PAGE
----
In this last part of our series on “Keeping Warm this Winter”, we need to work out WHERE the cold is coming from and take measures to insulate against that.
With your Body…
It is the extremities of your body which feel the cold first – and most. Make sure your feet, hands and head are well and truly covered! If that means thick socks, ugh boots, gloves, scarves, hoodies, beanies, and hats… go for it! Use whatever you need to keep the cold at bay!
Obviously, your legs, arms, and body will also feel the cold, so layer up! Depending on how cold it is, long thermal undies might be needed, along with layers of clothing – shirts, jumpers, jackets, etc.
A hot drink in your belly will help, and a hot water bottle (if you don’t have a partner) to cuddle, will also help 🙂
A quality sleeping bag, and/or multiple doonas and blankets will be needed.
Remember to insulate UNDER your sleeping quarters as well with a sleeping mat, to limit to cold coming UP from under your bed.
Inside your Tent
Keep any nasty breezes at bay! Make sure openings on the windy side are secured. You could use a tarp to erect a windbreak.
You could even erect another tarp to go OVER your whole campsite to reduce the cold falling from above.
Put ground covering down! Insulate under where you sit and sleep! Old cardboard boxes and/or newspaper are good and can easily be disposed of on your last day in a campfire.
Heed the warnings about Carbon Monoxide poisoning / death from using portable gas heating in enclosed spaces! Make sure you have adequate ventilation if you decide to use these!
Inside your Van
Same again… watch where those nasty breezes come from and make sure windows, doors and vents are shut! Don’t forget, there is one dirty great big vent at the bottom of most caravan doors, which will let the cold air in! Putting something over that (like a large cushion or piece of cardboard) will help.
The hatches in a caravan roof are usually made from metal. Cut a piece of cardboard or stiff foam to fit the hole and provide insulation from the cold outside air.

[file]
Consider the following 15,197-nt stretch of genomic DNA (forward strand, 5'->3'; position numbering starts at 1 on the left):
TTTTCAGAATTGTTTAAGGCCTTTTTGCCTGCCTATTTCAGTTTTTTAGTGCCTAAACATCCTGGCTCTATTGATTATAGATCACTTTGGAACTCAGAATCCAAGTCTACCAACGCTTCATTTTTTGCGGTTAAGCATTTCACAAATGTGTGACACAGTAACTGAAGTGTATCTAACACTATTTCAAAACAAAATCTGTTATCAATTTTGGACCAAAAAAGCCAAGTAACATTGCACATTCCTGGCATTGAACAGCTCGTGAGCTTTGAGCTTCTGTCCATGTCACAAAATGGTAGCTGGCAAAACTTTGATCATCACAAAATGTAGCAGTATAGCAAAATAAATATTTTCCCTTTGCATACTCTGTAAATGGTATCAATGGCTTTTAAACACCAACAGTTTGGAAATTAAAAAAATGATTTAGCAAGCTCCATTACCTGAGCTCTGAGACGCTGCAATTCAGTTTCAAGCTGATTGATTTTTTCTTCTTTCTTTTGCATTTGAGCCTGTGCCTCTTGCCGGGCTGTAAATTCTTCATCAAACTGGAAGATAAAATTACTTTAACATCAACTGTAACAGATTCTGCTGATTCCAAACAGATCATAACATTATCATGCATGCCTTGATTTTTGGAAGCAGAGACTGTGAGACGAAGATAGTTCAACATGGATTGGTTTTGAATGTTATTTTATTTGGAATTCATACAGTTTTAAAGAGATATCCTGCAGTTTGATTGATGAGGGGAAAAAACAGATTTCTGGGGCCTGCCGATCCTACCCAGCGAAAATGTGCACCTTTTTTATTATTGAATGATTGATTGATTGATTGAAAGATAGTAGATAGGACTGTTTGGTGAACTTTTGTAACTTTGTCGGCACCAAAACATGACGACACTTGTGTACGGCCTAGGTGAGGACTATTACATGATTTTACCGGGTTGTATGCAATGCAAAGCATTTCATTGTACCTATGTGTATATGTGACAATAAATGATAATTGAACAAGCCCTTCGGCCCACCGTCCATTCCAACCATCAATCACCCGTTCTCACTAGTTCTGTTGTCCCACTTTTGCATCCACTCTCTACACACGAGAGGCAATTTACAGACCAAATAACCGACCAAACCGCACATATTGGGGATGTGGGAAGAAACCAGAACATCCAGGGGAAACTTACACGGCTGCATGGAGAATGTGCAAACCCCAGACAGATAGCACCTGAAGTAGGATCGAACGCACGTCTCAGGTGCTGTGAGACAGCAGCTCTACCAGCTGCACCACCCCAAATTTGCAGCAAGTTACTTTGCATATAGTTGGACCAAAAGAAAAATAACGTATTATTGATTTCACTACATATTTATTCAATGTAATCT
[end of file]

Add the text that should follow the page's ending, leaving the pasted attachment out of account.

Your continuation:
Glass windows need to be covered – at least with heavy curtains. You might like to use more pieces of heavy cardboard (or even solar screens) at night time to place over the glass. Try not to place beds and/or seats immediately adjacent to any exposed glass. If you don’t believe that it’s cold there… get a thermometer, move it around a little, and be amazed at the temperature differences within your van.
In a motorhome, cover the front and side windows in the cab with solar screens… or at least provide some form of thermal barrier between that area and the rest of the vehicle.
Floor coverings… in winter, the lino and/or timber floor just doesn’t work for me. It’s cold! And if your feet are cold… well you know what that means. A thick, roll-up rug for the floor, under your table / chair, will help take that chill off.
Cardboard? Really? Yep… I have mentioned cardboard a lot above, and if you’re wondering why, remember that it is cheap, light to carry, packs flat to store, easily cut to shape, and is a great insulator.
What other hints and tips have you got to help keep warm in Winter? We’d love to hear, so please add them in the comments below 🙂
Our cover picture is of the Apsley River in Walcha, NSW, on a frosty morning @ -6 degrees C. Reprinted with kind permission from Jennifer’s Pics